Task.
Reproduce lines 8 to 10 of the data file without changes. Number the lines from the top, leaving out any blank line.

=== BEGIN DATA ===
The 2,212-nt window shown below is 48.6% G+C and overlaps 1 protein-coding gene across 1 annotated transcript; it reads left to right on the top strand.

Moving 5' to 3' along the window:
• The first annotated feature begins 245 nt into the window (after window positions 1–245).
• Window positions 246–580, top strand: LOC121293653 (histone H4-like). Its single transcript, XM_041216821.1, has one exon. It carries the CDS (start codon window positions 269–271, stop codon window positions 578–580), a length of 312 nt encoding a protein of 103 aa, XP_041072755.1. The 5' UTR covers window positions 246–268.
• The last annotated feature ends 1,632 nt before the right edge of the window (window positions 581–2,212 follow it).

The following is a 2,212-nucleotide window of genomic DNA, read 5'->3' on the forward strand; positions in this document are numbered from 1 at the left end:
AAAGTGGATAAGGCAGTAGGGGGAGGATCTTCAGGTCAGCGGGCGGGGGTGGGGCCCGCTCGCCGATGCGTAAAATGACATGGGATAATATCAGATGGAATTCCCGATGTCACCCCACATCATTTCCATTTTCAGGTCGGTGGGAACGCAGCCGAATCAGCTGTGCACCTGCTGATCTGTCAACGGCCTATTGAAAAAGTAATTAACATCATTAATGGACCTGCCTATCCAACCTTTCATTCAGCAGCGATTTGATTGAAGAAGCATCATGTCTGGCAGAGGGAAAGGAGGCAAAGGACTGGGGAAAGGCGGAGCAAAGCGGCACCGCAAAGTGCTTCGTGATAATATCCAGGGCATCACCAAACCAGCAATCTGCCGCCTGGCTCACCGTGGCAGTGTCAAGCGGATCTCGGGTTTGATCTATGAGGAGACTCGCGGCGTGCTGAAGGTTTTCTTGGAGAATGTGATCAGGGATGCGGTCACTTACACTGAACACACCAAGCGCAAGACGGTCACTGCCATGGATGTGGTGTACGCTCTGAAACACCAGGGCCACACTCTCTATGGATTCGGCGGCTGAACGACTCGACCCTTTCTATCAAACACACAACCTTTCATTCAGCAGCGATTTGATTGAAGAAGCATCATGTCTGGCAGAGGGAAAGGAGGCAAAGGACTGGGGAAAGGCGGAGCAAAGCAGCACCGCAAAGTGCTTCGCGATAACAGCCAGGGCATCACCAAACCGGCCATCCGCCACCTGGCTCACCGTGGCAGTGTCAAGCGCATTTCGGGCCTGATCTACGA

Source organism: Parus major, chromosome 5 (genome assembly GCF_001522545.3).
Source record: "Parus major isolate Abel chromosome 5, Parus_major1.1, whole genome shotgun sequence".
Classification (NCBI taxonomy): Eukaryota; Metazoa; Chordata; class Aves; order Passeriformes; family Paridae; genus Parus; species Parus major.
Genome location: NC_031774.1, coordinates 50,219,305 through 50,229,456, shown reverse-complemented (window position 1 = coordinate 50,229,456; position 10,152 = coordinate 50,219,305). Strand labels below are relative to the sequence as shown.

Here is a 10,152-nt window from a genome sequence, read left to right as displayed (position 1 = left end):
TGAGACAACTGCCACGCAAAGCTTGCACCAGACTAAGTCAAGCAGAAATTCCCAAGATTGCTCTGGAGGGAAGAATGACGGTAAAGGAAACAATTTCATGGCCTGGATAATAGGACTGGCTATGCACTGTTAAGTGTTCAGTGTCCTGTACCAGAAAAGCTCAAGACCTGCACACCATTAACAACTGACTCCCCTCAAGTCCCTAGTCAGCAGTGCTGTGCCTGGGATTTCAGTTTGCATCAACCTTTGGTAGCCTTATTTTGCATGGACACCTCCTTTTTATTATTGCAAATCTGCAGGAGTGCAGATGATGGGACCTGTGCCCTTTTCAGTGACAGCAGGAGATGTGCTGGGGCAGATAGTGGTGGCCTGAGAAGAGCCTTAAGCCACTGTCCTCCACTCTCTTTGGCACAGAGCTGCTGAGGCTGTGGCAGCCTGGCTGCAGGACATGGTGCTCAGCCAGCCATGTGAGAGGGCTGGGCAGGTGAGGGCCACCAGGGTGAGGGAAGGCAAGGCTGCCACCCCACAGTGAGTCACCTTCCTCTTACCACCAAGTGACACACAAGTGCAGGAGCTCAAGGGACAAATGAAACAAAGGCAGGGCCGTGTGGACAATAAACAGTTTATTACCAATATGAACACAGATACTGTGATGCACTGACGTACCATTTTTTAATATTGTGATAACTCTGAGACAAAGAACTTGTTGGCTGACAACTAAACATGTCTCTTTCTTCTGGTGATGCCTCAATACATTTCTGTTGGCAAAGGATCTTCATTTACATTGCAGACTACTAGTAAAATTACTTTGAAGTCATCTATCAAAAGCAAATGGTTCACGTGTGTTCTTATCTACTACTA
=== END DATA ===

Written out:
Source organism: Parus major, chromosome 5 (genome assembly GCF_001522545.3).
Source record: "Parus major isolate Abel chromosome 5, Parus_major1.1, whole genome shotgun sequence".
Classification (NCBI taxonomy): Eukaryota; Metazoa; Chordata; class Aves; order Passeriformes; family Paridae; genus Parus; species Parus major.